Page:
If you recall the computer monitor at the Home Depot that helps you select the right colour for the living room, it makes sense that the design industry has eagerly adopted VR tech.  Pop on a headset, feed in a picture or two of the room that needs a renovation, you can build a new space with 3-D tools.  

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Collaborative experiences beyond traditional gaming are gaining momentum, you can tap in friends to help you build a 3-d painting -Google’s Tiltbrush.  You can use apps and wand-like controllers to add further customisation to the 3-D experience.

Gaming has gotten infinitely cooler with VR as now game designers flip the switch on traditional designing, creating easter eggs and predicting where their player will actually turn or reach out and touch in the gaming dimension – the possibilities are only limited by their creativity

Did you listen to my latest podcast ‘Virtual Reality: Are We There Yet?’? 

There is the logical extension of VR tech with Tourism and Exploration of places near and impossibly far – Google Cardboard and others promise a tour of the Planet Mars.

However, I think the potential of disrupting Meditation is infinitely more exciting!  Psychologists in the United States have already starting using it with army vets to treat Post-traumatic Disorder.  Researchers are using VR worlds to explore human behaviour in a safe space, suspended from reality.

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Studies have shown VR sessions to work better than traditional painkillers – meaning it can be used in place of medicines to heal with distraction and engagement of the mind.

Video conferencing has become common-place, but VR technology means logging onto a Tele-presence robot that wheels around automatically in the workplace while you work from a remote location.  It’s not all work, you can also log onto a chat room, not much different from The Sims, and chat or play in the guise of your game avatar.

Shopping in virtual reality is gonna be like never before,as you can try on a new pair of shoes or  squeeze into a shirt before buying it online.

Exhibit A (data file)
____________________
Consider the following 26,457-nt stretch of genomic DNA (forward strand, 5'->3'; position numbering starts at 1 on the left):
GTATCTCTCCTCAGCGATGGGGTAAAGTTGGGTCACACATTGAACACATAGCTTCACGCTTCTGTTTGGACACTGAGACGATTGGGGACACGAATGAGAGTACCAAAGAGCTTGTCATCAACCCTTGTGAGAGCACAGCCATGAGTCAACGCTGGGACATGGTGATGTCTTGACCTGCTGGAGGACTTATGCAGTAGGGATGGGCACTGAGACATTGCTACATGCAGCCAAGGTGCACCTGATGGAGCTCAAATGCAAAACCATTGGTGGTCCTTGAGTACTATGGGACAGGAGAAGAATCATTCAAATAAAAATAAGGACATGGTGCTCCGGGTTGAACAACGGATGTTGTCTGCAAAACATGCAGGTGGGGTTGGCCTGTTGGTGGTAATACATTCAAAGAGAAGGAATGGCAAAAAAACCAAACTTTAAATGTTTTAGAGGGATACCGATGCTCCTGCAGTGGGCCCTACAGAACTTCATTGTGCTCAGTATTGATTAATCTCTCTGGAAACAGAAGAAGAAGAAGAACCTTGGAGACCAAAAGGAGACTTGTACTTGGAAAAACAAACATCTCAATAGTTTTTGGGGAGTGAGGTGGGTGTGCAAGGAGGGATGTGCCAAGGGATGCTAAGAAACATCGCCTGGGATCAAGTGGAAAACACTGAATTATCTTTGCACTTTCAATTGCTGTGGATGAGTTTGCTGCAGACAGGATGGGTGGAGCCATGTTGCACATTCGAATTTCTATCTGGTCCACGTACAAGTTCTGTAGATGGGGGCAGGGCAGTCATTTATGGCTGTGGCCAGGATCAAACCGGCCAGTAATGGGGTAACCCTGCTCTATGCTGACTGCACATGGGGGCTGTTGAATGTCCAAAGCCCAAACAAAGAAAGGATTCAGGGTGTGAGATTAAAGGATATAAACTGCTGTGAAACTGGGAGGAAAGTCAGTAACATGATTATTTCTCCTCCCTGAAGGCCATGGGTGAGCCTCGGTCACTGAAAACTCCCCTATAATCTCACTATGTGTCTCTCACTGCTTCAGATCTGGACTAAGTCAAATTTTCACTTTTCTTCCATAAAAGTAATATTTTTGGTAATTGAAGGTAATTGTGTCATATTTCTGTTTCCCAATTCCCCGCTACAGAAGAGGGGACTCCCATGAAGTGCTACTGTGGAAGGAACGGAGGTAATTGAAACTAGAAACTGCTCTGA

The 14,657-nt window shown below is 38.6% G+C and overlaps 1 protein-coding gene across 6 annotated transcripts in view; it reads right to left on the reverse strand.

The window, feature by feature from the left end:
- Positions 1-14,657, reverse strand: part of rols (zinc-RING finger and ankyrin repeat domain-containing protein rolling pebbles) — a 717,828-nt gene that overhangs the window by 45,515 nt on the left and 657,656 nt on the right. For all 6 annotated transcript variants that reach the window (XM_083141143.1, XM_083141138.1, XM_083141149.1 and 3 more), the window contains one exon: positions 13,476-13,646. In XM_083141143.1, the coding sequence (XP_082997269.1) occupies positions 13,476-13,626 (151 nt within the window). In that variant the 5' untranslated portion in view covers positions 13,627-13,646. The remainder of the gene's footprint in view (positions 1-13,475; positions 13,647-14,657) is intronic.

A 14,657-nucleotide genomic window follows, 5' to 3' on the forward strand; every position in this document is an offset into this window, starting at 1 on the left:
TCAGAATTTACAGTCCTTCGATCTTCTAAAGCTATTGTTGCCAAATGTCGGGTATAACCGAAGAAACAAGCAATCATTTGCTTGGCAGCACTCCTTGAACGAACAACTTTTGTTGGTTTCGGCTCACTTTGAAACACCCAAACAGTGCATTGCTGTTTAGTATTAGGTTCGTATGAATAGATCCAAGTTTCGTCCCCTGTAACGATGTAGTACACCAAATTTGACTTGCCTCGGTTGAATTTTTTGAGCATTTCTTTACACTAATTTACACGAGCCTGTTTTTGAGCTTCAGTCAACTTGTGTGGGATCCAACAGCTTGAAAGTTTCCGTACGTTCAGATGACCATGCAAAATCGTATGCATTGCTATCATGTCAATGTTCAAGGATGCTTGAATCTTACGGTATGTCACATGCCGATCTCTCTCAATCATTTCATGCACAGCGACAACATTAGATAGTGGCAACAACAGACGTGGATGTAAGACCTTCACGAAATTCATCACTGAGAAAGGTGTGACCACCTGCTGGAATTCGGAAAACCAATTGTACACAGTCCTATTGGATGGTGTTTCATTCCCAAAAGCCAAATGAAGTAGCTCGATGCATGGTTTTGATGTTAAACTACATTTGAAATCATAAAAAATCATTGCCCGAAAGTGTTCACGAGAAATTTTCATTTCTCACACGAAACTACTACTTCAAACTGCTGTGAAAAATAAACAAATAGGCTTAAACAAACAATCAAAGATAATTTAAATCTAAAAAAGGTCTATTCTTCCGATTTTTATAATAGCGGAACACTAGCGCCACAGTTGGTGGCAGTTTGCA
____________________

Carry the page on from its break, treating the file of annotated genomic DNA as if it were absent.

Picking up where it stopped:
What Skills Are Required to Break into VR Tech Industry? 

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The virtual reality space has taken off and the demand for job candidates with VR knowledge has gone up by 37% since 2015! Since the tech is new, VR Startups and research companies are facing difficulty filling that demand.  There are a large number of jobs available for those open to building virtual-reality apps, games, and experiences. If there is anything that screams CAREER OPPORTUNITY – this would be it.

There are two different types of VR content being created for VRX:

  1.  360 VR Video, and
  2. True-VR .

A career in 360 VR Video asks for experience in  Film Production and VFX skill-set.  The 360 video medium is a highly complex mixture of on-location production skills, sophisticated technical cameras and detailed post-production techniques. Once the experience is hot, technicians need to stitch scenes back into 360 spheres with tools like Kolor, or Nuke compositor. The final edits are made in Premiere, while any motion graphics tweaking is accomplished with After Effects or Fusion.

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360 VR Video content can be used on Youtube 360, Facebook 360 as well as all apps and devices that play VR.

A contender for a job in the 360 VR would require portfolio that exhibits:

  • Examples of grading and editing,
  • VFX breakdowns of complex fixes ,
  • Motion Tracking and embedded motion graphics,and
  • A showreel with their best 360 video work, including samples of before and after post-production stitching.

game-development